Transmission lines with little or no variations from the characteristic impedance maintain high signal integrity (SI) in HSD circuits; fabrication of such lines requires PCB materials with consistent Dk characteristics. At the same time, low Df is not as critical for HSD designs as for mmWave circuits and a cost-effective material with consistent Dk and higher Df can be used for an HSD PCB versus a mmWave circuit at the same frequency.


Real-World Examples

How do real-world examples of PCB materials developed for mmWave versus HSD circuits compare? Astra® MT77 is a low-loss laminate and prepreg from Isola-Group with characteristics that enable the fabrication of mmWave circuits to frequencies at 100 GHz and higher. In comparison, Tachyon® 100G, also from Isola, is a low-loss laminate and prepreg for HSD signals to 100 Gb/s and beyond. The materials are similar in many ways except for key traits in favor of mmWave signals and HSD signals, respectively.


Astra® MT77 features the low loss desirable for mmWave signals, with a Df of typically 0.0017 at 10 GHz. It has Dk that is consistent with frequency, 3.0 in the z-axis (thickness) at both 2 and 10 GHz, and with temperature from -40 to +140°C. Tachyon® 100G laminates and prepregs don’t quite match the frequency-consistent Dk characteristics of Astra® MT77, with Dk that decreases slightly with frequency, from 3.04 at 2 GHz to 3.02 at 10 GHz, both in the z-axis or thickness, and stable with temperatures from -55 to +125°C. They also have higher loss, with Df of typically 0.0021 at 10 GHz, than Astra® MT77 but still well suited for HSD circuits. The two materials are well matched in thermal characteristics, such as their  coefficients of thermal expansion (CTE) in the z and x/y axes and thermal conductivity, to facilitate their teaming in mixed-signal hybrid circuits where the materials are matched to the types of (mmWave or HSD) signals and then joined in a compact multilayer assembly with minimal variations in performance across temperature and frequency. Both materials are also FR-4 process compatible to encourage combining them with low-cost FR-4 substrates has part of hybrid circuit assemblies.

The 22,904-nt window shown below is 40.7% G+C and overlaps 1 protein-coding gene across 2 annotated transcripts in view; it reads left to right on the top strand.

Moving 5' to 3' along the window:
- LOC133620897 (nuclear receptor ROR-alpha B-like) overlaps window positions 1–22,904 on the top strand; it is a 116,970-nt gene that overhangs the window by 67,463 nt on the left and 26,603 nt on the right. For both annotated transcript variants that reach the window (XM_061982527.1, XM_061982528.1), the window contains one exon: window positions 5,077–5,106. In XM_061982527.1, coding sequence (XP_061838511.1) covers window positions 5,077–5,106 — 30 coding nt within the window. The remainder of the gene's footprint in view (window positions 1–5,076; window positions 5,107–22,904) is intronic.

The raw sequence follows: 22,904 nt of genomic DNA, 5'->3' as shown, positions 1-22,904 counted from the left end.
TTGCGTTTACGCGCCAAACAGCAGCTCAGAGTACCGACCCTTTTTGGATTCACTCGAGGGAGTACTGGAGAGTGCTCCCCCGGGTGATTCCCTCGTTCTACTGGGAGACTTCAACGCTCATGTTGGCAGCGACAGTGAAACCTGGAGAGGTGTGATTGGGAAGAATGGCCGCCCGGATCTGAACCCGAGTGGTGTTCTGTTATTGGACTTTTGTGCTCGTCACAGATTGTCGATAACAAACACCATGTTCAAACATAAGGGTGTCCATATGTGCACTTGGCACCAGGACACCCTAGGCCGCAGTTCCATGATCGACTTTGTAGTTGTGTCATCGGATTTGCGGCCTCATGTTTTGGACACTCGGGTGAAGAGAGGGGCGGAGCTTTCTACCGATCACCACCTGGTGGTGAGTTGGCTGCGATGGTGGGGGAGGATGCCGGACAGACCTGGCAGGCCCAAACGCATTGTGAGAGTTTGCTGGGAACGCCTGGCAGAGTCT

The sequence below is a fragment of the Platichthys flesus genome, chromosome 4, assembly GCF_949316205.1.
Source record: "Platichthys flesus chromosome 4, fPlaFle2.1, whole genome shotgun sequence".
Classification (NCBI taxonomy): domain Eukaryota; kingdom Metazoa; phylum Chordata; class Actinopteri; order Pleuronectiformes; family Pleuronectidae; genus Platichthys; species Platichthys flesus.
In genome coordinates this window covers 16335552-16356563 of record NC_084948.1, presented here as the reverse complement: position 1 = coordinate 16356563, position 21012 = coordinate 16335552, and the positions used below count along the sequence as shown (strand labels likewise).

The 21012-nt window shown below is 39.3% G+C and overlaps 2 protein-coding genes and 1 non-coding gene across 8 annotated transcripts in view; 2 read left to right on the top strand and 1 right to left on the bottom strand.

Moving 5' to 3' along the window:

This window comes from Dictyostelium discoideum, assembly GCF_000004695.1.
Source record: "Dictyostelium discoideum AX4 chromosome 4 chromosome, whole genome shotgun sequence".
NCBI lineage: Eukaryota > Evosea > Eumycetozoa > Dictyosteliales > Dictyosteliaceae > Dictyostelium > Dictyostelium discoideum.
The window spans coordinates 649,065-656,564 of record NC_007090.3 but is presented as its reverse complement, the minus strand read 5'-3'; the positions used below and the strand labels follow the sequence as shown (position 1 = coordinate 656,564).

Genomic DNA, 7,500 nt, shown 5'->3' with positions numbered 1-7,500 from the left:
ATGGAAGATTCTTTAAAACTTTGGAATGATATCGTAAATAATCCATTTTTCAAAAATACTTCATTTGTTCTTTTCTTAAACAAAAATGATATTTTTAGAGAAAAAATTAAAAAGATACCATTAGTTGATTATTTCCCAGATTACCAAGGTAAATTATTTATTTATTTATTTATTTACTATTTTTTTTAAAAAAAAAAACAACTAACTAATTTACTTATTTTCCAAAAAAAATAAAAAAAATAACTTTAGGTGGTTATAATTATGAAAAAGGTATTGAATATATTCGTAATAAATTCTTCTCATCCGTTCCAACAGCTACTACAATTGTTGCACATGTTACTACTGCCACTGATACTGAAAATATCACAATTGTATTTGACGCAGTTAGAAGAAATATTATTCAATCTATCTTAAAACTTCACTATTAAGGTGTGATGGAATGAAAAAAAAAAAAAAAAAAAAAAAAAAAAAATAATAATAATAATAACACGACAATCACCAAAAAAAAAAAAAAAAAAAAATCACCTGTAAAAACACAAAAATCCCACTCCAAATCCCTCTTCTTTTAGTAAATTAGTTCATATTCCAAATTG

Circuit designers concerned about combining mmWave and HSD signals within a compact circuit assembly that can be manufactured by halogen-free processing may want to explore the different TerraGreen® laminates and prepreg materials from Isola, including TerraGreen® (HSD) with characteristics well suited for HSD signals and TerraGreen® (RF/MW) with the low loss needed for RF/microwave and mmWave analog signals. Both materials maintain Dk that is constant with temperatures from -55 to +125°C and consistent with frequency, at 3.44 in the z-axis at 2, 5, and 10 GHz for TerraGreen® (HSD) and 3.45 in the z-axis at 2, 5, and 10 GHz for TerraGreen® (RF/MW). TerraGreen® (RF/MW) has high power-handling capability, with thermal conductivity of 0.63 W/m-K compared to lower values around 0.32 W/m-K for typical FR-4 materials. Otherwise, they are well matched for hybrid mmWave/HSD assemblies in terms of mechanical changes with temperature, both exhibiting a three-axis CTE of 2.9% across the full operating temperature range.


Whether for HSD or mmWave designs, longer line lengths mean higher losses no matter which circuit material is the starting point, so transmission lines should be kept as short as possible. However, with a hybrid approach, a lower-loss material can be used for the mmWave portions with a more cost-effective but still suitable material composition for HSD circuitry.


Since loss is so critical at mmWave frequencies, the next blog in this series will investigate material requirements to produce truly low-loss circuits and why skimping on these materials can sometimes be costly in the long run.


Jim Francey Headshot Small Edited 768x769

by Jim Francey, RF Business Development Director Europe, Isola Group

01 June 2022